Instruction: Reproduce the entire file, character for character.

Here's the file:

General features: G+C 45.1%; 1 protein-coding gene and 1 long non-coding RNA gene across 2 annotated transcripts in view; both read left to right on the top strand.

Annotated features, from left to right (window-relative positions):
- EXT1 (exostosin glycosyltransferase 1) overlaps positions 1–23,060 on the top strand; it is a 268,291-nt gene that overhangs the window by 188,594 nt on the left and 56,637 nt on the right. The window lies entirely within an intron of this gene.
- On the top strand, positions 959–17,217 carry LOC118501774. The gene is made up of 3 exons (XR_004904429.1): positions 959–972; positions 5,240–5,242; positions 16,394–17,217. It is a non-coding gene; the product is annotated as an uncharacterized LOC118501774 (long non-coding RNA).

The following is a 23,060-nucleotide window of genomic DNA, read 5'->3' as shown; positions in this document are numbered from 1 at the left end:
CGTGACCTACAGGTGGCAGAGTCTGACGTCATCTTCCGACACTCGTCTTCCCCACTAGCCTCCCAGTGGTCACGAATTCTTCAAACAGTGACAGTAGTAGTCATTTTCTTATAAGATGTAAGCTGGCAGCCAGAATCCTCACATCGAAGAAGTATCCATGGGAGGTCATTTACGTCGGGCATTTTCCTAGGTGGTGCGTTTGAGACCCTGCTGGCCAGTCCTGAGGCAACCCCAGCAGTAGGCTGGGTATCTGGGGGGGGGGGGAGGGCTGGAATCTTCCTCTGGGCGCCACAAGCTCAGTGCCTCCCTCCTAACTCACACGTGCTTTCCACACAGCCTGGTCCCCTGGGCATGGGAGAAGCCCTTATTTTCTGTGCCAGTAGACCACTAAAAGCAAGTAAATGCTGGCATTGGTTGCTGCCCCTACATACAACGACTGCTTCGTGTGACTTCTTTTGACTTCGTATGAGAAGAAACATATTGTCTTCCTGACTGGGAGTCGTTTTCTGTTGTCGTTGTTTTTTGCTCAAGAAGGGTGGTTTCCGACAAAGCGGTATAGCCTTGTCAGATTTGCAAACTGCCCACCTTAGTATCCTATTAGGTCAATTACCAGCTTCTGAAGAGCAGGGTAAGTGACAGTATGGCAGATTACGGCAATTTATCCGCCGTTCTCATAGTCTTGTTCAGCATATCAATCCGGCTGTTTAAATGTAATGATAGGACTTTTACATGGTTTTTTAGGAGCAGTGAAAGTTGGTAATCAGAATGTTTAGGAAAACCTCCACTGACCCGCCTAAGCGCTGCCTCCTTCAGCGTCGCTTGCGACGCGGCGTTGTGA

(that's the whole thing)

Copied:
General features: G+C 45.1%; 1 protein-coding gene and 1 long non-coding RNA gene across 2 annotated transcripts in view; both read left to right on the top strand.

Annotated features, from left to right (window-relative positions):
- EXT1 (exostosin glycosyltransferase 1) overlaps positions 1–23,060 on the top strand; it is a 268,291-nt gene that overhangs the window by 188,594 nt on the left and 56,637 nt on the right. The window lies entirely within an intron of this gene.
- On the top strand, positions 959–17,217 carry LOC118501774. The gene is made up of 3 exons (XR_004904429.1): positions 959–972; positions 5,240–5,242; positions 16,394–17,217. It is a non-coding gene; the product is annotated as an uncharacterized LOC118501774 (long non-coding RNA).

The following is a 23,060-nucleotide window of genomic DNA, read 5'->3' as shown; positions in this document are numbered from 1 at the left end:
CGTGACCTACAGGTGGCAGAGTCTGACGTCATCTTCCGACACTCGTCTTCCCCACTAGCCTCCCAGTGGTCACGAATTCTTCAAACAGTGACAGTAGTAGTCATTTTCTTATAAGATGTAAGCTGGCAGCCAGAATCCTCACATCGAAGAAGTATCCATGGGAGGTCATTTACGTCGGGCATTTTCCTAGGTGGTGCGTTTGAGACCCTGCTGGCCAGTCCTGAGGCAACCCCAGCAGTAGGCTGGGTATCTGGGGGGGGGGGGAGGGCTGGAATCTTCCTCTGGGCGCCACAAGCTCAGTGCCTCCCTCCTAACTCACACGTGCTTTCCACACAGCCTGGTCCCCTGGGCATGGGAGAAGCCCTTATTTTCTGTGCCAGTAGACCACTAAAAGCAAGTAAATGCTGGCATTGGTTGCTGCCCCTACATACAACGACTGCTTCGTGTGACTTCTTTTGACTTCGTATGAGAAGAAACATATTGTCTTCCTGACTGGGAGTCGTTTTCTGTTGTCGTTGTTTTTTGCTCAAGAAGGGTGGTTTCCGACAAAGCGGTATAGCCTTGTCAGATTTGCAAACTGCCCACCTTAGTATCCTATTAGGTCAATTACCAGCTTCTGAAGAGCAGGGTAAGTGACAGTATGGCAGATTACGGCAATTTATCCGCCGTTCTCATAGTCTTGTTCAGCATATCAATCCGGCTGTTTAAATGTAATGATAGGACTTTTACATGGTTTTTTAGGAGCAGTGAAAGTTGGTAATCAGAATGTTTAGGAAAACCTCCACTGACCCGCCTAAGCGCTGCCTCCTTCAGCGTCGCTTGCGACGCGGCGTTGTGA